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  1. Robin Spiller, Editor

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Although the management of heartburn is usually straightforward, patients presenting with dyspepsia without reflux symptoms are more difficult because in most cases routine investigations, including endoscopy, are normal. The underlying pathophysiology in such “functional dyspeptics” includes visceral hypersensitivity, impaired accommodation, and delayed gastric emptying. The current study examined these mechanisms in 247 such patients who also underwent 24 hour pH monitoring. While the majority (75%) had normal (<5%) oesophageal acid exposure, 58 (25%) showed significant reflux. However, 34 out of the 58 denied any reflux symptoms. There were no differences in sensitivity, accommodation, or emptying between those with or without pathological acid reflux. Considering all 247 patients the best symptom discriminator proved to be “moderate or severe epigastric pain” found in 40/58 with acid reflux versus 91/189 in those without. The conclusion is that a trial of therapy for reflux is rational for epigastric pain, even if the patient denies typical reflux symptoms.
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While epidemiological data clearly link obesity with symptoms of heartburn, the mechanisms are unclear. This study examined gastrointestinal symptoms in a random sample (1001) of the Swedish population who were all endoscoped. As expected, obesity was a risk for reflux symptoms but this appeared to depend on the presence of reflux oesphagitis because when those with oesphagitis were excluded the excess of reflux symptoms disappeared. In keeping with previous reports obesity is also associated with nearly double the rate of diarrhoea (33% v 19.9% in normal weight individuals). Whether it is the type or amount of food that obese people eat that are responsible remains to be seen.
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Hypoxia is associated with polycythaemia and increased iron absorption but the mechanisms are unclear. The current study examined the role of hepcidin, a protein synthesised in the liver, recently shown to regulate intestinal iron absorption. Iron uptake into isolated duodenal segments tripled in rats exposed to hypoxia (10% oxygen) for 4 weeks. Blood levels of the labelled iron rose threefold in intact animals while duodenal content fell, implying a stimulation of transfer from intestine to blood. Hypoxia also reduced liver mRNA for hepcidin to <40% of control. This is likely to be a direct effect of hypoxia on hepatocytes because the authors also showed that when isolated hepatic cell lines were exposed to 1% oxygen, hepcidin mRNA selectively decreased within 24 hours. This work confirms the key role of hepcidin and suggests that modulating its actions could be used in the treatment of disordered iron absorption.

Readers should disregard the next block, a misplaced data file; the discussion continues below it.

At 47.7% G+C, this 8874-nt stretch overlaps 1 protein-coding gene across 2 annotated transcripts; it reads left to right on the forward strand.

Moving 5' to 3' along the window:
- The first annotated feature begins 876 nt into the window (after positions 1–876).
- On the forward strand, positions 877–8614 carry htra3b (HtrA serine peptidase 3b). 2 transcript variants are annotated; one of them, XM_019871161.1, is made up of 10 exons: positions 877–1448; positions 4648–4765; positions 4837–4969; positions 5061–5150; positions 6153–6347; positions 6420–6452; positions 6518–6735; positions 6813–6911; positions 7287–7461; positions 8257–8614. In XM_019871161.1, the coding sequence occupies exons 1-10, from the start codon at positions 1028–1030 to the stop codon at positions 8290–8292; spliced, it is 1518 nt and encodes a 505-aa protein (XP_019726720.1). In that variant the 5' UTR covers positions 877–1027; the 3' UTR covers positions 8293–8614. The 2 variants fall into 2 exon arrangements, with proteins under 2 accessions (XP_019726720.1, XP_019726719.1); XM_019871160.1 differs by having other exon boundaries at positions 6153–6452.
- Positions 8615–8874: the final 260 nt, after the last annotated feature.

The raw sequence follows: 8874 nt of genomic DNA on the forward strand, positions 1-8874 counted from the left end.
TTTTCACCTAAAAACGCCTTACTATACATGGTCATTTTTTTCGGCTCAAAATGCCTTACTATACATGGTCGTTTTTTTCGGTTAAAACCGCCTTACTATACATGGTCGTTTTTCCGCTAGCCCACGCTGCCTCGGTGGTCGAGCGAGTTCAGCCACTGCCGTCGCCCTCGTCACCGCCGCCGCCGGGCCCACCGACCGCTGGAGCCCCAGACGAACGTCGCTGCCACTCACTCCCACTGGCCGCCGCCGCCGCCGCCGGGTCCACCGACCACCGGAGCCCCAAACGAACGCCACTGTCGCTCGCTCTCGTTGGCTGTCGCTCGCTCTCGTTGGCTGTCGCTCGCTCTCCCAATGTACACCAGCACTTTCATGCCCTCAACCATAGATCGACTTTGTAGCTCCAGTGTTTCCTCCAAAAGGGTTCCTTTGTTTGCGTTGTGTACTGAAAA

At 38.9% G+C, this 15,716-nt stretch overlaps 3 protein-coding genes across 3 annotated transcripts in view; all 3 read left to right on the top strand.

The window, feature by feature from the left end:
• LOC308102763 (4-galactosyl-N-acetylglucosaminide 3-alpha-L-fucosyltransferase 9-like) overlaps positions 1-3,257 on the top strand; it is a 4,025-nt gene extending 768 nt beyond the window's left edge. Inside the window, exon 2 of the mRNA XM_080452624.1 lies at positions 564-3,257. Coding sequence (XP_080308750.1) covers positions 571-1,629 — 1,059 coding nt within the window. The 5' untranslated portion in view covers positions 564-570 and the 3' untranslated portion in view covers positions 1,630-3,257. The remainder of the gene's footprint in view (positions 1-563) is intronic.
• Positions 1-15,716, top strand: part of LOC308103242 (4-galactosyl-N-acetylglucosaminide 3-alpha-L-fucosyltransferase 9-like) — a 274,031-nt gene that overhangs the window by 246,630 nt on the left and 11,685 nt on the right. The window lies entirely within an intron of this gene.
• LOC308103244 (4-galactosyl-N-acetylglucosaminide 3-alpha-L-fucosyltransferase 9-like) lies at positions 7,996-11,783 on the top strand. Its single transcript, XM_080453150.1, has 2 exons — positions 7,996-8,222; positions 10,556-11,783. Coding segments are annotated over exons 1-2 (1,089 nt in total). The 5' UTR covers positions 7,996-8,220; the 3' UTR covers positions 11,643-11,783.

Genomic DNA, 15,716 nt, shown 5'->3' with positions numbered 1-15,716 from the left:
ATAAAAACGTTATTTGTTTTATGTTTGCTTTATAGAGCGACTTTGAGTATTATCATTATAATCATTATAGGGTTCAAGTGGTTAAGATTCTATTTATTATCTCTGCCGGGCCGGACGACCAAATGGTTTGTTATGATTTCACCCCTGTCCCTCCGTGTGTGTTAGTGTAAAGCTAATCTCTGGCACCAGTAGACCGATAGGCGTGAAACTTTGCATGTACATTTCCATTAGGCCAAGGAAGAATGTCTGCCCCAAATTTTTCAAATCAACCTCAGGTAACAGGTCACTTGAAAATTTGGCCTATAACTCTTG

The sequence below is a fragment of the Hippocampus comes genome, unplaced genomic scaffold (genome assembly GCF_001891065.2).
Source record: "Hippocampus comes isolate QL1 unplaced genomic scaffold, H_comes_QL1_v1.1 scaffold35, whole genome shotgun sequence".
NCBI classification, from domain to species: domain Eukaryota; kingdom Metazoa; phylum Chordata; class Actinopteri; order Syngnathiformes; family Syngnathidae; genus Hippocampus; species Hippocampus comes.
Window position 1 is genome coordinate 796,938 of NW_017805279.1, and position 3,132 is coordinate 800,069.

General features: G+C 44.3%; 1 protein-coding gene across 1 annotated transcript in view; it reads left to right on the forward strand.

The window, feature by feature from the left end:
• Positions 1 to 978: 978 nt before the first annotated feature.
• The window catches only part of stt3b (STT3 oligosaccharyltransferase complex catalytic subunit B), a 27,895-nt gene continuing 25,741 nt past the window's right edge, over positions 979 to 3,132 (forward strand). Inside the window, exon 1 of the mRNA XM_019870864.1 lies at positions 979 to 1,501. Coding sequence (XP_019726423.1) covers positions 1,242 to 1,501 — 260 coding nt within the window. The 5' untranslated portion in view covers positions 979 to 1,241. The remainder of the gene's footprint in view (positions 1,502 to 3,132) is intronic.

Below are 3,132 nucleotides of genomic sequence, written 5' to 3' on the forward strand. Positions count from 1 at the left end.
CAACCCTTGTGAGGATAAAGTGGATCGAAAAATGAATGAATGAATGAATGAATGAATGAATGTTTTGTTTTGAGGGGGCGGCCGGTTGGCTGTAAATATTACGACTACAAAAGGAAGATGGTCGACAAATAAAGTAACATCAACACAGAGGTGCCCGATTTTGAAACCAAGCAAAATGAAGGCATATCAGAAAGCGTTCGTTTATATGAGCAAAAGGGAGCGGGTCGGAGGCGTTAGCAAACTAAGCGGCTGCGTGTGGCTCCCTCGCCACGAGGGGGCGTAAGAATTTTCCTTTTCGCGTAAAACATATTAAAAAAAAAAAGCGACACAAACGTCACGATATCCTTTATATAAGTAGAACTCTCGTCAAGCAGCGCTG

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There is much current interest in designing drugs to treat visceral pain associated with the functional gastrointestinal diseases. A prerequisite is understanding how the gut signals pain. Unlike the skin, burning or cutting the mucosa rarely causes discomfort, while distension or powerful contractions often do. Transforming pressure or distortion into changes in neural firing rate is done via two families of ion channels, the acid sensitive ion channel (ASIC) and the transient receptor potential (TRP) family. Page and colleagues examined the gut response to mucosal stroking, stretch, and probing in animals with specific deletions of the ASIC 1a, 2, and 3 genes. While loss of ASIC 3 uniformly reduced sensitivity, loss of ASIC1a had the opposite effect. By contrast ASIC 2 disruption had a variable effect, increasing sensitivity to touch but decreasing it to stretch. This complex pattern is due to the fact that the different channels combine to form heteromultimers, whose properties depend on the precise mix. The most important feature is that these channels have quite different roles in the gut compared with the skin so that ASIC3 blockers might well provide gut specific analgesia.
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A copious flow of fluid through the pancreatic duct is an important part of the defence of the pancreas against the ever present risk of self-digestion. Fluid secretion depends on the activation of the chloride channel encoded by the cystic fibrosis transmembrane conductance regulator gene (CFTR). There are >1000 different mutations in this gene with a wide range of severity of the associated defect. CFTR function needs to fall to <5% of normal before the classic cystic fibrosis features appear but homozygotes with milder mutations or heterozygotes with combinations of mutations may result in subtler defects, which may include idiopathic chronic pancreatitis (ICP). After excluding individuals with any known risk factor for pancreatitis and those with classical cystic fibrosis or mutations of cationic trypsinogen (PRSS1), Weis and colleagues undertook the laborious task of sequencing the entire CFTR coding region in 67 ICP patients. They were rewarded by detecting three times the number that would have been detected using commercially available panels alone. Mutated CFTR alleles were more frequent in ICP with 25/134 versus 11/120 in geographically and ethnically matched controls. Eight had SPINK1 mutation but in only 1 case was this combined with a CFTR mutation. Thus, in total 45% of ICP patients were shown to have a defined genetic abnormality. The next challenge is to define how these genetic defects interact with environmental triggers to cause disease so that these findings can be translated into clinical practice.
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